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Manley v. Berryhill

United States District Court, W.D. Oklahoma

February 28, 2018

NANCY A. BERRYHILL, Acting Commissioner of the Social Security Administration, Defendant.



         Plaintiff brings this action pursuant to 42 U.S.C. § 405(g) for judicial review of the final decision of the Commissioner of the Social Security Administration denying Plaintiff's applications for disability insurance benefits and supplemental security income under the Social Security Act. The Commissioner has answered and filed a transcript of the administrative record (hereinafter TR. ___). The parties have consented to jurisdiction over this matter by a United States Magistrate Judge pursuant to 28 U.S.C. § 636(c).

         The parties have briefed their positions, and the matter is now at issue. Based on the Court's review of the record and the issues presented, the Court AFFIRMS the Commissioner's decision.


         Initially and on reconsideration, the Social Security Administration denied Plaintiff's applications for benefits. Following an administrative hearing, an Administrative Law Judge (ALJ) issued a partially favorable decision. (TR. 20-36). The Appeals Council denied Plaintiff's request for review. (TR. 1-6). Thus, the decision of the ALJ became the final decision of the Commissioner.


         The ALJ followed the five-step sequential evaluation process required by agency regulations. See Fischer-Ross v. Barnhart, 431 F.3d 729, 731 (10th Cir. 2005); 20 C.F.R. §§ 404.1520 & 416.920. At step one, the ALJ determined that Plaintiff had not engaged in substantial gainful activity since her amended onset date of May 21, 2010. (TR. 26). At step two, the ALJ determined that Ms. Manley had the following severe impairments: degenerative disc disease of the back; obesity; multiple sclerosis; and depressive disorder. (TR. 27). At step three, the ALJ found that Plaintiff's impairments did not meet or medically equal any of the presumptively disabling impairments listed at 20 C.F.R. Part 404, Subpart P, Appendix 1. (TR. 27). At step four, the ALJ concluded that Ms. Manley retained the residual functional capacity (RFC) to:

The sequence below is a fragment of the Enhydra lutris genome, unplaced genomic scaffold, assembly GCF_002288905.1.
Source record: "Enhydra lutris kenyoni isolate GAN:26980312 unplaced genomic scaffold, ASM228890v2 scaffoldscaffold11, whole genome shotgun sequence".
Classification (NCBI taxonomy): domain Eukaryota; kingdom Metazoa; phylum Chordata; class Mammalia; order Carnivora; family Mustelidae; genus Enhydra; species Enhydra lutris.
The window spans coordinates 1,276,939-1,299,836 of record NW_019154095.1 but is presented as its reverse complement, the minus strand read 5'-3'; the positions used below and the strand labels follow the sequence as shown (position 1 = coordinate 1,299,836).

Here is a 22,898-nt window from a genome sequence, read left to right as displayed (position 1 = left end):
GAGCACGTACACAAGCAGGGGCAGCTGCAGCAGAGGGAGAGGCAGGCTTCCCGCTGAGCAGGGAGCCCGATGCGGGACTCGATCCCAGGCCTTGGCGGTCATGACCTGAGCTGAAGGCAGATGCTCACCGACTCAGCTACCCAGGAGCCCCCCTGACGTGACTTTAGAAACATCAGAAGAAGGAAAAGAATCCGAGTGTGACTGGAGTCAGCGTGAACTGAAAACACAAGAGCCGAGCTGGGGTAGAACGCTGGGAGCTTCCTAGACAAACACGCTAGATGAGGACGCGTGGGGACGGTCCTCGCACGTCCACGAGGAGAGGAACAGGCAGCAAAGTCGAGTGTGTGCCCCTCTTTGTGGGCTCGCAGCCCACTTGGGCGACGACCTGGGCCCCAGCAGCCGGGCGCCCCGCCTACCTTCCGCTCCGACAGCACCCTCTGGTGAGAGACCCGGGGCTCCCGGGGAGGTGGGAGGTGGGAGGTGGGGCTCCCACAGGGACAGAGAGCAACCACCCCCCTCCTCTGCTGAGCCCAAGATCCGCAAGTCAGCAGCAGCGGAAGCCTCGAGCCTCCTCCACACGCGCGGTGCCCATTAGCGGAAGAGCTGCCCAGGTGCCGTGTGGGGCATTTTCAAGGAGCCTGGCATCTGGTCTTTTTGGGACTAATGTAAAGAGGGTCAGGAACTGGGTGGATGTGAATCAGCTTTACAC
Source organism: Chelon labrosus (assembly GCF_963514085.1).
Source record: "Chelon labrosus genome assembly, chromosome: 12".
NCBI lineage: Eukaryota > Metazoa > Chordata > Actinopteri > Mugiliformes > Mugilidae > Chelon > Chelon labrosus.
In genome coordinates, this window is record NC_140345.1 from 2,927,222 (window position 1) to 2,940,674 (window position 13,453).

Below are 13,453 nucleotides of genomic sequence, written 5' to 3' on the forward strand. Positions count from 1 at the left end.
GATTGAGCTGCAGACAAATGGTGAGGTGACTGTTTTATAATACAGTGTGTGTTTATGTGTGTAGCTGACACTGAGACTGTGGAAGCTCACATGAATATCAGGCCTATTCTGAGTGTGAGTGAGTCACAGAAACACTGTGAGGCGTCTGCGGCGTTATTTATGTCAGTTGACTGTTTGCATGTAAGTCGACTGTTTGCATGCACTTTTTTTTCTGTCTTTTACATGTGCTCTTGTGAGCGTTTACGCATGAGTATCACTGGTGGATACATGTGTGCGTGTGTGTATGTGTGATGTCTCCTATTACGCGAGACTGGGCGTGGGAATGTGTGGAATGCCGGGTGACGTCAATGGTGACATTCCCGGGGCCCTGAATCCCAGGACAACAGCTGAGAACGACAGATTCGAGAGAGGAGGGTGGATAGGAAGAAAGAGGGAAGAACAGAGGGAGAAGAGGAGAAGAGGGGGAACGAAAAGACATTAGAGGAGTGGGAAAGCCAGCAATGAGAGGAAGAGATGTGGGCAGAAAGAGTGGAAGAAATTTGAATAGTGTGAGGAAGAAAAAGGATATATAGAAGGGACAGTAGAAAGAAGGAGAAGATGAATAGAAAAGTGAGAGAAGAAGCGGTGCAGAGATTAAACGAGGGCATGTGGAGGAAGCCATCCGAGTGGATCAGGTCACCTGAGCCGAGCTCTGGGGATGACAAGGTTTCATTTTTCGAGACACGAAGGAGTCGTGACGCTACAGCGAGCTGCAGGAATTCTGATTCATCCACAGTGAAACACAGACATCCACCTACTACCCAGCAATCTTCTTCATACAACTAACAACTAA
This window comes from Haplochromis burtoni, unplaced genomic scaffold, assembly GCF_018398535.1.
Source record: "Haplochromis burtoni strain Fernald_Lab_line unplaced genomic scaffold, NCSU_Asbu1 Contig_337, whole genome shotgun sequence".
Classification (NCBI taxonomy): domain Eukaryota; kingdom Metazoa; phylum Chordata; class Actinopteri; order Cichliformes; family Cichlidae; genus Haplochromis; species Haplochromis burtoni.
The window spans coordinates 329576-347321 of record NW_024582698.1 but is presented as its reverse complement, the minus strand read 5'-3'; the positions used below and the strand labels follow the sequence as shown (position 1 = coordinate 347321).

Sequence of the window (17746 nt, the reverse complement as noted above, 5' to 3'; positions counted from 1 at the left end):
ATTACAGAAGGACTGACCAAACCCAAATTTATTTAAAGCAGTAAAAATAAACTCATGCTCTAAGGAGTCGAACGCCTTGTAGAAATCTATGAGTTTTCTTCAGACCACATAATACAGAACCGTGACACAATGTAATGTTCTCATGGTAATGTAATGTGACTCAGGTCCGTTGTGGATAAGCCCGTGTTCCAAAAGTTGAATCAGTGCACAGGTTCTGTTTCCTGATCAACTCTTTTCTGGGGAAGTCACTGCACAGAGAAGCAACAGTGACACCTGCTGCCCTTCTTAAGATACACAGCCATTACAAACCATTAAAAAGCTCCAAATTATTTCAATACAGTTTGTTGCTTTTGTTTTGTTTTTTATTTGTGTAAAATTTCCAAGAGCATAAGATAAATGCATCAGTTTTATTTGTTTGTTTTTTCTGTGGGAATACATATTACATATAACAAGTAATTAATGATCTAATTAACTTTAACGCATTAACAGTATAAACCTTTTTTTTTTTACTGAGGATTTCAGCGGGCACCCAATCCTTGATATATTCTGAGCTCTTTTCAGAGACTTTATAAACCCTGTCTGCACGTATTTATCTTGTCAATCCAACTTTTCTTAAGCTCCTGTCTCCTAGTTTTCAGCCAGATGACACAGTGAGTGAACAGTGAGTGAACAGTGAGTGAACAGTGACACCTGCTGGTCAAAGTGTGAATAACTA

[P]erform sedentary work as defined in 20 CFR 404.1567(a) and 416.967(a) except no climbing ladders, ropes, or scaffolds; simple tasks with routine supervision; no public contact; no customer service work; able to interact with supervisors and co-workers on a superficial work basis; able to adapt to work situations.

(TR. 29). With this RFC, the ALJ concluded that Plaintiff was unable to perform any past relevant work. (TR. 34). As a result, the ALJ made additional findings at step five. There, the ALJ presented several limitations to a vocational expert (VE) to determine whether there were other jobs in the national economy that Plaintiff could perform given her RFC. (TR. 35, 67-70). Given the limitations, the VE identified three jobs from the Dictionary of Occupational Titles (DOT) that Plaintiff could perform. (TR. 35, 64-70). The ALJ adopted the testimony of the VE and concluded that Plaintiff was not disabled between her amended onset date of May 21, 2010 and August 6, 2013. (TR. 35-36). However, the ALJ then found that as of August 6, 2013, the date that Plaintiff turned 50, Plaintiff was disabled via direct application of Medical-Vocational Rule 201.14. (TR. 36).


         On appeal, Plaintiff alleges that the ALJ and the Appeals Council (AC) failed to adequately evaluate post-hearing evidence submitted by Plaintiff's treating physician. Plaintiff further argues that the ALJ erred in her consideration of Plaintiff's visual limitations and “cherry-picked” the evidence concerning Plaintiff's pain complaints.


         This Court reviews the Commissioner's final “decision to determin[e] whether the factual findings are supported by substantial evidence in the record and whether the correct legal standards were applied.” Wilson v. Astrue, 602 F.3d 1136, 1140 (10th Cir. 2010). “Substantial evidence is such relevant evidence as a reasonable mind might accept as adequate to support a conclusion.” Id. (quotation omitted).

         While the court considers whether the ALJ followed the applicable rules of law in weighing particular types of evidence in disability cases, the court will “neither reweigh the evidence nor substitute [its] judgment for that of the agency.” Vigil v. ...

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